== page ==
Tuesday, April 4, 2017

    Back home in Detroit, Michigan, where I grew up in a Hollywood fantasy world of white picket fences and happy functional families, I never imagined the kind of world we live in today. I never would have thought that you could stop to help people in an accident and some drunken teenager would plow his car into you. I suppose those things happened in “the good old days,” but media was not instantaneous, and such news would not have made the front page.

     A couple of days ago, some of my former colleagues and their families were touched by the news-breaking story of a young high school athlete who was on his way to church with his parents when they stopped to help a car of teens who had had an accident. The young man jumped out of the car instantly to help. The driver of another car did the same. This one was a 47-year-old doctor who was on her way to work at Henry Ford Hospital. Both of them were hit by another vehicle driven by an inebriated teen. The doctor is still unconscious in
the hospital, and the young man has devastating injuries to his foot. How can this happen when people are being kind enough to stop to help?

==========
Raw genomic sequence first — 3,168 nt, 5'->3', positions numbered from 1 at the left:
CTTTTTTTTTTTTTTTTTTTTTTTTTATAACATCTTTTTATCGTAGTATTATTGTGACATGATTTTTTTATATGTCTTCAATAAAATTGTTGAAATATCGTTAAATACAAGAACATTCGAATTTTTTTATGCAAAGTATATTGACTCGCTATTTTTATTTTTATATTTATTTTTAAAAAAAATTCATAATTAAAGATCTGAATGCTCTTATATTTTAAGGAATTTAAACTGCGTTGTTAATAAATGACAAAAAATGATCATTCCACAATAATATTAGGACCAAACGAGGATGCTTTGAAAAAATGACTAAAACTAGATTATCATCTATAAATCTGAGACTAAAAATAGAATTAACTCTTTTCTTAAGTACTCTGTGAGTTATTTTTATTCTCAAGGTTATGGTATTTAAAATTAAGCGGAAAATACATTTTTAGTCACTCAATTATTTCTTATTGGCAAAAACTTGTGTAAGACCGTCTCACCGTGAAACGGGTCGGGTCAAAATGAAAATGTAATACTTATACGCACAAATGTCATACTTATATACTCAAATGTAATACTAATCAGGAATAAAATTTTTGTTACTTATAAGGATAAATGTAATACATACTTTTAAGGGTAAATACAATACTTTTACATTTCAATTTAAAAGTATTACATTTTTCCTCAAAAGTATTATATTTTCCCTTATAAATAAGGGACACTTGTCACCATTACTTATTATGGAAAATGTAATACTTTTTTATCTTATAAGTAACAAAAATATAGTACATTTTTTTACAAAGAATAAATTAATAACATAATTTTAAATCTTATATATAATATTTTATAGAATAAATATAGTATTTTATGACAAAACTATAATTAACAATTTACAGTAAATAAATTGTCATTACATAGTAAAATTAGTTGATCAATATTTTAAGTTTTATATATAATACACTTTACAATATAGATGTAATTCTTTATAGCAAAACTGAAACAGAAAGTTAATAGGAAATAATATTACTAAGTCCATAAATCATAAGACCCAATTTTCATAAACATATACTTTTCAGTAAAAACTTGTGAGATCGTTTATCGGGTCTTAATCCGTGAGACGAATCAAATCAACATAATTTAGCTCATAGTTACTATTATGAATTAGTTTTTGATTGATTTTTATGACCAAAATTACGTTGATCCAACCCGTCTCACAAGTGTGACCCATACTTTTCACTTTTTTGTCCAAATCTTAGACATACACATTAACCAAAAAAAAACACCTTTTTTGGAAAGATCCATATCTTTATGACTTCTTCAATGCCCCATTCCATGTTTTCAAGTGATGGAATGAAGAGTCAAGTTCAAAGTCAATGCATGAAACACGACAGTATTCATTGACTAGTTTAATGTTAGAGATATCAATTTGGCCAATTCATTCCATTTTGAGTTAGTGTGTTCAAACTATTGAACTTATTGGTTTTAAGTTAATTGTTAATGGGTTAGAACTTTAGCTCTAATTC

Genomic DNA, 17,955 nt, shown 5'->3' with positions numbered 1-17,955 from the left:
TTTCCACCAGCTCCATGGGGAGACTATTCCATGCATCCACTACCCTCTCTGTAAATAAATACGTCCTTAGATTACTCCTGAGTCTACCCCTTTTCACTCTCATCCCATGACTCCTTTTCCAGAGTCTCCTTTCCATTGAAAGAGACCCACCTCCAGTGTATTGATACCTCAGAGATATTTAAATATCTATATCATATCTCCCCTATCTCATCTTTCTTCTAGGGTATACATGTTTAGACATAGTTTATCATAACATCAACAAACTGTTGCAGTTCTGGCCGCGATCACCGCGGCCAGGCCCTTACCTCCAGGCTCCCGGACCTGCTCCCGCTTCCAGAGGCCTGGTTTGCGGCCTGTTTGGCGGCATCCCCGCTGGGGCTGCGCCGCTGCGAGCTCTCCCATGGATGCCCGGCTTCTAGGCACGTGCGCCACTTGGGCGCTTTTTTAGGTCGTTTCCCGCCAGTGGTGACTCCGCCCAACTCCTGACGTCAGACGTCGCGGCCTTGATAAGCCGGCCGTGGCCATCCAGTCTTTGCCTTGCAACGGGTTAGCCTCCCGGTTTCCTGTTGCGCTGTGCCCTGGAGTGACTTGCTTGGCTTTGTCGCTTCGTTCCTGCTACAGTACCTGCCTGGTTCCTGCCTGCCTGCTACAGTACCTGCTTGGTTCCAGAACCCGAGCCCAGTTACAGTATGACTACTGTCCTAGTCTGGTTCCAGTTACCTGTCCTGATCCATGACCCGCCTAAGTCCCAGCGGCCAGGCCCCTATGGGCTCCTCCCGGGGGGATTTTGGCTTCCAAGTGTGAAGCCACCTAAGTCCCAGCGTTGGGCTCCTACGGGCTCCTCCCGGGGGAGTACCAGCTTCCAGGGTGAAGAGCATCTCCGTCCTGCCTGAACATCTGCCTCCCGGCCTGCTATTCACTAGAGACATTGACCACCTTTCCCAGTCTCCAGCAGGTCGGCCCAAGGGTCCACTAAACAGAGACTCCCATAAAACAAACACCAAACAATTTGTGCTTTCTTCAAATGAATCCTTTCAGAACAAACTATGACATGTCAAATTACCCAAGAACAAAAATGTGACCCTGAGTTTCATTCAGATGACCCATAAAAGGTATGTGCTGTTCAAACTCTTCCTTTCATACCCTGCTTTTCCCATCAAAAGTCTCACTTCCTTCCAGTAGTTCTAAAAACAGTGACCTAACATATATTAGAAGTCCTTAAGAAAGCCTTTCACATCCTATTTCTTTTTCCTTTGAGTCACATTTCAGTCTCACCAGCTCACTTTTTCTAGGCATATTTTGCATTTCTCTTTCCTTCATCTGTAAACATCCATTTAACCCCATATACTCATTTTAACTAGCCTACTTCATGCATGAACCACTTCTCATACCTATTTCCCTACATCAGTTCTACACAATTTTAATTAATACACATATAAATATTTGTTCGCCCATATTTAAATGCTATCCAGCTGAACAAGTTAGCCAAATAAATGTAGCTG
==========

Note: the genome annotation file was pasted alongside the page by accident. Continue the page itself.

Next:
I am so moved by this tragic accident and the random devastation it has caused. My prayers go out to the families. In this case, I’m almost sorry I had empathy training years ago. Once you can put yourself in someone else’s shoes, they become your shoes. Imagine that you are 17 years old, your are a star athlete, and then you are told you may never walk the same again? The jury is still out on his injuries, but this young man will learn many lessons in his recovery. And the doctor who is in critical condition—what will her fate be? She was living her purpose, and I pray she will make a full recovery and continue to help those who need her. 


     This story sure takes my “flu-residue” misery to an issue the size of a dust speck.